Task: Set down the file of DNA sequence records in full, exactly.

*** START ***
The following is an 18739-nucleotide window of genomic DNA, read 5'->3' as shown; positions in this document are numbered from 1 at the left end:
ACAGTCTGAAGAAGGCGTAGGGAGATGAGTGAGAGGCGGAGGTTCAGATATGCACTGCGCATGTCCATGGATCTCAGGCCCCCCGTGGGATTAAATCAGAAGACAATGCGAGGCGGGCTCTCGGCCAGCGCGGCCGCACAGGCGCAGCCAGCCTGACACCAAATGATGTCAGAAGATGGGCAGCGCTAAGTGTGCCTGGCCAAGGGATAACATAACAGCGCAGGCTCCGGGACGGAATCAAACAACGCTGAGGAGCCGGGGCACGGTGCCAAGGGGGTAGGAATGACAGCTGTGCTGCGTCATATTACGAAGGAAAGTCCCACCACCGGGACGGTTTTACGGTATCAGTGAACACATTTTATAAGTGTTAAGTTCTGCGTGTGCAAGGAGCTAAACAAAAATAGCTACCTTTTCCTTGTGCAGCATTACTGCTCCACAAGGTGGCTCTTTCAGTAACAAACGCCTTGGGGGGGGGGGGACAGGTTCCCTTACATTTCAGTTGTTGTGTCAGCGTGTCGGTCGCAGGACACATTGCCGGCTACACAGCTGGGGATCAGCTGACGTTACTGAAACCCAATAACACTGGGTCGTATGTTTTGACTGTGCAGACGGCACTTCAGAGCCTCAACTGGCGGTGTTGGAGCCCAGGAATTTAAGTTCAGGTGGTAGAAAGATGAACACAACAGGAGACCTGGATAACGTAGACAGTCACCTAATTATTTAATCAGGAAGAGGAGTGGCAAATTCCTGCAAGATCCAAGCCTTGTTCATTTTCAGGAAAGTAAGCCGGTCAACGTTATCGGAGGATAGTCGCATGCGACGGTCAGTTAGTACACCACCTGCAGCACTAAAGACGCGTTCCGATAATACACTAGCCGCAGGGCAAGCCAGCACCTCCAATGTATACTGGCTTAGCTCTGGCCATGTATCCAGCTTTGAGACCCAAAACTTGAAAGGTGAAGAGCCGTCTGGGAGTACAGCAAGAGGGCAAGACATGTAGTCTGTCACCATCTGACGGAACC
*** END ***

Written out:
The following is an 18739-nucleotide window of genomic DNA, read 5'->3' as shown; positions in this document are numbered from 1 at the left end:
ACAGTCTGAAGAAGGCGTAGGGAGATGAGTGAGAGGCGGAGGTTCAGATATGCACTGCGCATGTCCATGGATCTCAGGCCCCCCGTGGGATTAAATCAGAAGACAATGCGAGGCGGGCTCTCGGCCAGCGCGGCCGCACAGGCGCAGCCAGCCTGACACCAAATGATGTCAGAAGATGGGCAGCGCTAAGTGTGCCTGGCCAAGGGATAACATAACAGCGCAGGCTCCGGGACGGAATCAAACAACGCTGAGGAGCCGGGGCACGGTGCCAAGGGGGTAGGAATGACAGCTGTGCTGCGTCATATTACGAAGGAAAGTCCCACCACCGGGACGGTTTTACGGTATCAGTGAACACATTTTATAAGTGTTAAGTTCTGCGTGTGCAAGGAGCTAAACAAAAATAGCTACCTTTTCCTTGTGCAGCATTACTGCTCCACAAGGTGGCTCTTTCAGTAACAAACGCCTTGGGGGGGGGGGGACAGGTTCCCTTACATTTCAGTTGTTGTGTCAGCGTGTCGGTCGCAGGACACATTGCCGGCTACACAGCTGGGGATCAGCTGACGTTACTGAAACCCAATAACACTGGGTCGTATGTTTTGACTGTGCAGACGGCACTTCAGAGCCTCAACTGGCGGTGTTGGAGCCCAGGAATTTAAGTTCAGGTGGTAGAAAGATGAACACAACAGGAGACCTGGATAACGTAGACAGTCACCTAATTATTTAATCAGGAAGAGGAGTGGCAAATTCCTGCAAGATCCAAGCCTTGTTCATTTTCAGGAAAGTAAGCCGGTCAACGTTATCGGAGGATAGTCGCATGCGACGGTCAGTTAGTACACCACCTGCAGCACTAAAGACGCGTTCCGATAATACACTAGCCGCAGGGCAAGCCAGCACCTCCAATGTATACTGGCTTAGCTCTGGCCATGTATCCAGCTTTGAGACCCAAAACTTGAAAGGTGAAGAGCCGTCTGGGAGTACAGCAAGAGGGCAAGACATGTAGTCTGTCACCATCTGACGGAACC